Basswood offers flowers in a very short period. They can show up in May or June (it depends on the climate), but they’re gone by July at the latest.

On the other hand, Balsa wood produces flowers at an unusual time of year, specifically December and January.

Bass lumber

In terms of climate, basswood trees aren’t too demanding. It thrives in Zones 3-8 and prefers moist, well-drained soil.

The difference between balsa and basswood is that balsa wood requires very certain conditions to flourish, like waterways such as rivers and streams. They require Zones 10–11 and thrive in consistently wet conditions.

Availability and Pricing

Balsa wood is pricey when purchased at a craft store. You can pay $10 per square foot for a 3/16-inch thick sheet of balsa wood.

At the same amount, you may buy pine wood that is 6ft long and 10in wide. The cost of balsa plywood, with a thickness of 1/20 inch, can reach $60 per square foot.

wooden hearts made from Balsa wood

On the other hand, basswood lumber is less expensive which means you can get more wood for your projects. The price per board foot is approximately $6.99. However, it is not the cheapest since you can get pinewood for roughly $2 per board foot.

Hardness and Strength + Are They Prone to Bending?

Balsa and basswood are hardwoods, although neither is as hard as genuine ones. The common misconception is that these are softer woods.

Unlike other woods, balsa wood is strong but it’s the weakest hardwood on the planet, with a Janka rating of only 70 lbf. A few years back, a piece of balsa wood achieved a record-low of 22 lbf on the Janka hardness scale.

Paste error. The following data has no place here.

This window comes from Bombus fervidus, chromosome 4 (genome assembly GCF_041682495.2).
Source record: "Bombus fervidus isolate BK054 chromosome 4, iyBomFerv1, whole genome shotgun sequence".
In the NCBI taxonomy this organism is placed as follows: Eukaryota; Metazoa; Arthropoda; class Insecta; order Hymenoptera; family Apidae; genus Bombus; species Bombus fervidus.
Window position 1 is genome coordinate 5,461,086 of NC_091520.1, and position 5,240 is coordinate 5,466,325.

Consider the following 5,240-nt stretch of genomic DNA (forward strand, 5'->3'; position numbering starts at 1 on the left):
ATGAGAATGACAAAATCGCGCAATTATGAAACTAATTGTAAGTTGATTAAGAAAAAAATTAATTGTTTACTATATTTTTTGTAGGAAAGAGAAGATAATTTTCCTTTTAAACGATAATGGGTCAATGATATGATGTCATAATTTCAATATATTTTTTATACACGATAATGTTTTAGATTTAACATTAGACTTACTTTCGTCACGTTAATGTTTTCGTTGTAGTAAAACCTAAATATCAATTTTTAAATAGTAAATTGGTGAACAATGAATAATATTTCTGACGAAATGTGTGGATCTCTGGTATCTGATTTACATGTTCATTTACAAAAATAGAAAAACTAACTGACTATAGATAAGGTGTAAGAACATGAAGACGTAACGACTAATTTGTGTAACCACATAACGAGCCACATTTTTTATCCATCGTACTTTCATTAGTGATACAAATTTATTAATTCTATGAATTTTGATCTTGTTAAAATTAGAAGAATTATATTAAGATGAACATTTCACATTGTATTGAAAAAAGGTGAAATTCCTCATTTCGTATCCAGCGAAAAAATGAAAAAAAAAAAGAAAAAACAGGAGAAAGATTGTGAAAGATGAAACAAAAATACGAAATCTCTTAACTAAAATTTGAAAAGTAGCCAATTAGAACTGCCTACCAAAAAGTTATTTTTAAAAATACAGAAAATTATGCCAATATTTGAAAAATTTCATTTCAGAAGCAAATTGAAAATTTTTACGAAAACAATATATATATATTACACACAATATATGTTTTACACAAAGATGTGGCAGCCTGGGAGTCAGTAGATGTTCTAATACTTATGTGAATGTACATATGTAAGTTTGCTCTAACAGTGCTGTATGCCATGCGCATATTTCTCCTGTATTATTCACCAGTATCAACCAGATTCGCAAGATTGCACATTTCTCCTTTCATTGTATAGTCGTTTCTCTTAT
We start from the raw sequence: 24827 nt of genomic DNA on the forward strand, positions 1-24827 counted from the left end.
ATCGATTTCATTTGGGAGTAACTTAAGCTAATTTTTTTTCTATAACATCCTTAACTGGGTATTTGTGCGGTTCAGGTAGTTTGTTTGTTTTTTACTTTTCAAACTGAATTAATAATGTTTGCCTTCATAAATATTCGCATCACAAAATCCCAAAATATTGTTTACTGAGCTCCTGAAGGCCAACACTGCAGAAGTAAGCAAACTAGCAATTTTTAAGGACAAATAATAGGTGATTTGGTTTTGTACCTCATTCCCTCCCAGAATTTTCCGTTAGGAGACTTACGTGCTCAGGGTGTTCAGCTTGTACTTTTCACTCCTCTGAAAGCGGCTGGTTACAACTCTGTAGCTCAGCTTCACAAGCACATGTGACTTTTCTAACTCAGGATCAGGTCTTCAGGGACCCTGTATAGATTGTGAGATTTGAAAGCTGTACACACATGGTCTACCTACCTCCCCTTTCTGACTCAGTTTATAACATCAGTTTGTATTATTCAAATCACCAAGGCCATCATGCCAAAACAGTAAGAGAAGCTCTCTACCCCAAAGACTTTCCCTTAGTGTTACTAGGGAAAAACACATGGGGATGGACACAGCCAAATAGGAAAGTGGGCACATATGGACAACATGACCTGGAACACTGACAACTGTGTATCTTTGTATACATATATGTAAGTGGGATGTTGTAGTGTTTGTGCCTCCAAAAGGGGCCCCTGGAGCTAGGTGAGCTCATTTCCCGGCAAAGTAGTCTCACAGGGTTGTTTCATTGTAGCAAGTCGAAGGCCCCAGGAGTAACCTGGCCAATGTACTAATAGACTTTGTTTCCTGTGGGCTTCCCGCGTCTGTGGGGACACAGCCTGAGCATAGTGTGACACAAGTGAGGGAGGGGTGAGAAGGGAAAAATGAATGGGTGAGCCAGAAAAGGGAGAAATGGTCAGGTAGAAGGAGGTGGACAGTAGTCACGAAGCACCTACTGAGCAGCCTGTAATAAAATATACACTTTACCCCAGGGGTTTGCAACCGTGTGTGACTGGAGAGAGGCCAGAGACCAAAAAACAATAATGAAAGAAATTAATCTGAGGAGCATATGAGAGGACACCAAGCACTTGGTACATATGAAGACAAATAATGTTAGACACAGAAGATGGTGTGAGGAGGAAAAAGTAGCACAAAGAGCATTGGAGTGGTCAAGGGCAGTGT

On the other hand, basswood has a Janka rating of 410 lbf, making it nearly as strong as alder wood. Basswood and balsa wood are easily scratched, dented, and otherwise damaged due to their poor strength.

Density and Weight

Due to their unique cellular structures or internal structure, basswood and balsa are among the lightest woods or softwoods. Basswood and balsa wood are notable for their weight, shape, density, large cell sizes, and thin cell walls.

Basswood for whittling

This results in light trunks with lower density than those made of other types of wood. Also, large holes result from the low levels of lignin in these two wood species [1].

Balsa is thicker but lighter than basswood. Therefore, a smaller piece of the same weight is required if lightweight wood is a primary requirement for a project, such as in construction competitions featuring model bridges, rockets, boats, or bridges.

Workability and Sanding

Balsa wood and basswood are incredibly versatile because of their low densities and supple textures. Balsa, for instance, is easy to sand and hardly ever dulls hands or power tools.